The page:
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Big Baby: The truth about National Right to Life and McConnell

Conservative Review

Senate Majority Leader Mitch McConnell (R-KY) and Speaker of the House John Boehner (R-OH) are desperately trying to avoid a government shutdown, and they're using pro-life organizations to do it.

According to a source with close ties to the pro-life movement, McConnell and Boehner spent the month of August warning pro-life organizations, including National Right to Life, Americans United for Life, Susan B. Anthony List and Family Research Council, against backing conservatives’ efforts to stop taxpayer funding for Planned Parenthood, the country's largest abortion provider, through the Continuing Resolution (CR).

This is a tall order for organizations whose primary focus is ending abortion.

"McConnell and Boehner are just doing this to make it seem like the pro-life groups aren't unified on the issue," one source with close ties to the pro-life movement said who was granted anonymity to speak candidly.

Many in Congress and throughout the country have been calling for a halt on federal funds to Planned Parenthood after undercover videos by the Center for Medical Progress became public in June. The videos depict the organization selling aborted baby parts for profit, which is against federal law.

Each of the aforementioned pro-life organizations refused to comment on whether or not GOP leadership has pressured them to oppose defunding Planned Parenthood through the CR. But National Right to Life has been echoing McConnell's position that cutting federal funds to Planned Parenthood isn't something Congress can do until a Republican president is in the White House.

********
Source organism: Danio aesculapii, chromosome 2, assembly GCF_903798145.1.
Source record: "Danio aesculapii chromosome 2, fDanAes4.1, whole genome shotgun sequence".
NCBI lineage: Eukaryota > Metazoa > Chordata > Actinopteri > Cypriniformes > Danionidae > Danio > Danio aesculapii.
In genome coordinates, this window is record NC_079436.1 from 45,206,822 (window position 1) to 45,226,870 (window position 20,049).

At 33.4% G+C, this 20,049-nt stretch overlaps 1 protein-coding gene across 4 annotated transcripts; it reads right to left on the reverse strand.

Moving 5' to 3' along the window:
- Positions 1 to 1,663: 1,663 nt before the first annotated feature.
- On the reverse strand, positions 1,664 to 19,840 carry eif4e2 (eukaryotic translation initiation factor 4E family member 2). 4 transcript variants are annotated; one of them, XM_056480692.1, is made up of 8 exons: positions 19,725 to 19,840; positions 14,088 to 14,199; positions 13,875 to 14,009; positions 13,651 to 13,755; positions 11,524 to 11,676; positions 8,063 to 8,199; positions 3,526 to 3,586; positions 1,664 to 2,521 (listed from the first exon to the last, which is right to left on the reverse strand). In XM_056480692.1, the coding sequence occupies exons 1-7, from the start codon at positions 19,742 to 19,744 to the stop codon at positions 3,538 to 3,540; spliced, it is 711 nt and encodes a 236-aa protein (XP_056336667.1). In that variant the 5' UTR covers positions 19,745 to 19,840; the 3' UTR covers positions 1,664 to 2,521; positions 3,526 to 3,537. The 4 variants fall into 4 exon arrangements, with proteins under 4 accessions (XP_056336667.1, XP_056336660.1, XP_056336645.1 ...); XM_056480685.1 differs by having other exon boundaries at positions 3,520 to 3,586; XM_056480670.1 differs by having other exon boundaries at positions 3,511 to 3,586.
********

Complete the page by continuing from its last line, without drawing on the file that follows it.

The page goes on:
Despite National Right to Life’s silence on the issue, there are a growing chorus of conservative aides who say the group has become nothing more than an arm of the Republican establishment, just carrying out orders from McConnell.

"When it comes to strategy and actually scoring votes they're terrible," one senior aide on Capitol Hill told Conservative Review. "They've gotten very cozy with leadership. They consider themselves to be legislative experts so when people in Congress put forward good [anti] abortion amendments they (National Right to Life) won't support it. They actually actively work against it."

Republicans have enough votes in the House to pass a CR that doesn't fund Planned Parenthood. However, the Senate would require all 54 Republicans and six Democrats to reach the 60-vote mark in order to break a filibuster by the Democrats. Establishment Republicans claim there aren't enough votes in the Senate to do so, however in 2009 a Democrat controlled Congress voted overwhelmingly to removed federal funding from a scandal ridden ACORN.

Similar to the recently released videos from the Center for Medical Progress, another watchdog group, led by James O’Keefe, used a series of undercover videos to expose ACORN for unethical and potentially illegal activity. Ultimately legislation removing federal funds from ACORN was signed into law by President Obama, despite Republicans being in the minority of both chambers of Congress.